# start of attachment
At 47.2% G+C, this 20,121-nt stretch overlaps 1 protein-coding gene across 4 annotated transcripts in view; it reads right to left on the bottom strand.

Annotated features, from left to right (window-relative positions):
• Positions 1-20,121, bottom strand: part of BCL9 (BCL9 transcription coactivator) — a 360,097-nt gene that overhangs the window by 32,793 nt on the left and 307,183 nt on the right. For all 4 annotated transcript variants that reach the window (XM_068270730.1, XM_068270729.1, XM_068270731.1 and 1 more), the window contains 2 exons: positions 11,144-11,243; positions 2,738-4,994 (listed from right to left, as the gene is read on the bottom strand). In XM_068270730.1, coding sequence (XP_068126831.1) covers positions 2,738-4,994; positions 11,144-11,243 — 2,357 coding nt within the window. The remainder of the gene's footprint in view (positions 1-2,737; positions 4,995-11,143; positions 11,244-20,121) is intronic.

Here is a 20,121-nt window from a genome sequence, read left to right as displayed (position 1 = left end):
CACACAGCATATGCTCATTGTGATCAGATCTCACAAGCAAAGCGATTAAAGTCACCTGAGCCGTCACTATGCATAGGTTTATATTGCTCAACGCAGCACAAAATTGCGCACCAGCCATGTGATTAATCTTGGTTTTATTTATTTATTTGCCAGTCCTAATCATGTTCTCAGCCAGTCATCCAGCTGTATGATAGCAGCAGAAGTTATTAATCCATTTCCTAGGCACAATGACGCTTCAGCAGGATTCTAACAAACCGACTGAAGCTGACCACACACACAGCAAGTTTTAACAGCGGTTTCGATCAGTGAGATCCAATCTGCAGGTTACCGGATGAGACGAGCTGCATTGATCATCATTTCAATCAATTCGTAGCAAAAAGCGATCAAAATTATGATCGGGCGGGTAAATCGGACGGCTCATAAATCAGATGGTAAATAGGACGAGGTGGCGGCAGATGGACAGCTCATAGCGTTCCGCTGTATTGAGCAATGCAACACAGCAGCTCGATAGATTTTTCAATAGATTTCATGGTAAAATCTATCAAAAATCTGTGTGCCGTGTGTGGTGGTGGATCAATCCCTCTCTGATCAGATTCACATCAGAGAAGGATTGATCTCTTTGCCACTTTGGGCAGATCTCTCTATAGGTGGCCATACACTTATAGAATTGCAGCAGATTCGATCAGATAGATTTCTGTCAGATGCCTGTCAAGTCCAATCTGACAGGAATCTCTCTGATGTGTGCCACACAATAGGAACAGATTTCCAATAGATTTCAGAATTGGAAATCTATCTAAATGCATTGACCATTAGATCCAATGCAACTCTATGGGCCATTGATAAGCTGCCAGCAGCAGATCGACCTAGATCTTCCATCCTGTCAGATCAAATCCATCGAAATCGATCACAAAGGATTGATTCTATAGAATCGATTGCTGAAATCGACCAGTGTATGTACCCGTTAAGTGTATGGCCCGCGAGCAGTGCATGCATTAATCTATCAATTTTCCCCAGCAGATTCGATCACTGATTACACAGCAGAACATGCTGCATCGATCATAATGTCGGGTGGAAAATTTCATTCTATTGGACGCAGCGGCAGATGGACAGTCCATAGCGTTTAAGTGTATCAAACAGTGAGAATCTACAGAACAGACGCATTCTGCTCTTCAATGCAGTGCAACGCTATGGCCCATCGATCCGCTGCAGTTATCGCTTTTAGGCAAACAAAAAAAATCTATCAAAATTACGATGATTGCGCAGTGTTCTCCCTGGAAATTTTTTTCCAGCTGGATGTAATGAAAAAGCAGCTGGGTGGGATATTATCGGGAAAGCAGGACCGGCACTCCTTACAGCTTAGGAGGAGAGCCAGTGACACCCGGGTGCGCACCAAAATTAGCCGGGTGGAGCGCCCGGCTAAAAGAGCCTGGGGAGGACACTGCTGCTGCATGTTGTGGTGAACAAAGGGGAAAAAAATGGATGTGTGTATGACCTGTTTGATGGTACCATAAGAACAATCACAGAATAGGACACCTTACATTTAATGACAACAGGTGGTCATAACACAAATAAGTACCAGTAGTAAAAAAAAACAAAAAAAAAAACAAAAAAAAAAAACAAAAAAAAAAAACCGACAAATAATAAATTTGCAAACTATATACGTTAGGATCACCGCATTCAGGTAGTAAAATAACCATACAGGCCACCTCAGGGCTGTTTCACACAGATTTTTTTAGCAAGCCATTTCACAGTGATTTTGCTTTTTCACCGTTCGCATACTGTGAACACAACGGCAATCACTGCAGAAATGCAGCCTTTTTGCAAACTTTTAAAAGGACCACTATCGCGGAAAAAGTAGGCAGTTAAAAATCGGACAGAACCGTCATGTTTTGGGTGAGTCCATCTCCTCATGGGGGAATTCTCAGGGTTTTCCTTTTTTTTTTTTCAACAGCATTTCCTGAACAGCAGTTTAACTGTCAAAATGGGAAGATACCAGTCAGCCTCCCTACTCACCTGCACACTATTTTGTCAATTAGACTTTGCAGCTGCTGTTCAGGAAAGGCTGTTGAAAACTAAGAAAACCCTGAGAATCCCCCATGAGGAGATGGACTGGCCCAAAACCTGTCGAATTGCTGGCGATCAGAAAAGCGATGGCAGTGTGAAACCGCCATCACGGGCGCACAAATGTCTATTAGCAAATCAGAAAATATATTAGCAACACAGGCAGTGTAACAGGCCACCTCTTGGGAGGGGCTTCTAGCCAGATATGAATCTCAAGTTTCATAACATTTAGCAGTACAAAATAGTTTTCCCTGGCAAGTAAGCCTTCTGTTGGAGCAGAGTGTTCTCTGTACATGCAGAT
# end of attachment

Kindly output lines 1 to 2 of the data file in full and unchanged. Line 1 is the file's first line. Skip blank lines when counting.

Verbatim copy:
At 47.2% G+C, this 20,121-nt stretch overlaps 1 protein-coding gene across 4 annotated transcripts in view; it reads right to left on the bottom strand.

Annotated features, from left to right (window-relative positions):